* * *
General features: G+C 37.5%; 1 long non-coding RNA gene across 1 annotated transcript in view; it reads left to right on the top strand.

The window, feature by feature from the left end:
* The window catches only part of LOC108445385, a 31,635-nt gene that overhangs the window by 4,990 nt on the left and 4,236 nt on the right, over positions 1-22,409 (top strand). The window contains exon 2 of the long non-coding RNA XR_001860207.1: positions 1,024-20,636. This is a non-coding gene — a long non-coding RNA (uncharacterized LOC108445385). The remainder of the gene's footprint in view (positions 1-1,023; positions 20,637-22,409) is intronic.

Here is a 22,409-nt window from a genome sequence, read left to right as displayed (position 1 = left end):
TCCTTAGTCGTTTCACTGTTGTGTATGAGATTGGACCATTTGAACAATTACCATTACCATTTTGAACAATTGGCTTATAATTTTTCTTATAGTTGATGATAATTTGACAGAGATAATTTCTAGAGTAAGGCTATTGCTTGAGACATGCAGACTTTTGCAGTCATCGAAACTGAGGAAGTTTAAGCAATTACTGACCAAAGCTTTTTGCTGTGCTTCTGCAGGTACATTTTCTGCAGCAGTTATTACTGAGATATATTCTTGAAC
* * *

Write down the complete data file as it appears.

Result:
General features: G+C 37.5%; 1 long non-coding RNA gene across 1 annotated transcript in view; it reads left to right on the top strand.

The window, feature by feature from the left end:
* The window catches only part of LOC108445385, a 31,635-nt gene that overhangs the window by 4,990 nt on the left and 4,236 nt on the right, over positions 1-22,409 (top strand). The window contains exon 2 of the long non-coding RNA XR_001860207.1: positions 1,024-20,636. This is a non-coding gene — a long non-coding RNA (uncharacterized LOC108445385). The remainder of the gene's footprint in view (positions 1-1,023; positions 20,637-22,409) is intronic.

Here is a 22,409-nt window from a genome sequence, read left to right as displayed (position 1 = left end):
TCCTTAGTCGTTTCACTGTTGTGTATGAGATTGGACCATTTGAACAATTACCATTACCATTTTGAACAATTGGCTTATAATTTTTCTTATAGTTGATGATAATTTGACAGAGATAATTTCTAGAGTAAGGCTATTGCTTGAGACATGCAGACTTTTGCAGTCATCGAAACTGAGGAAGTTTAAGCAATTACTGACCAAAGCTTTTTGCTGTGCTTCTGCAGGTACATTTTCTGCAGCAGTTATTACTGAGATATATTCTTGAAC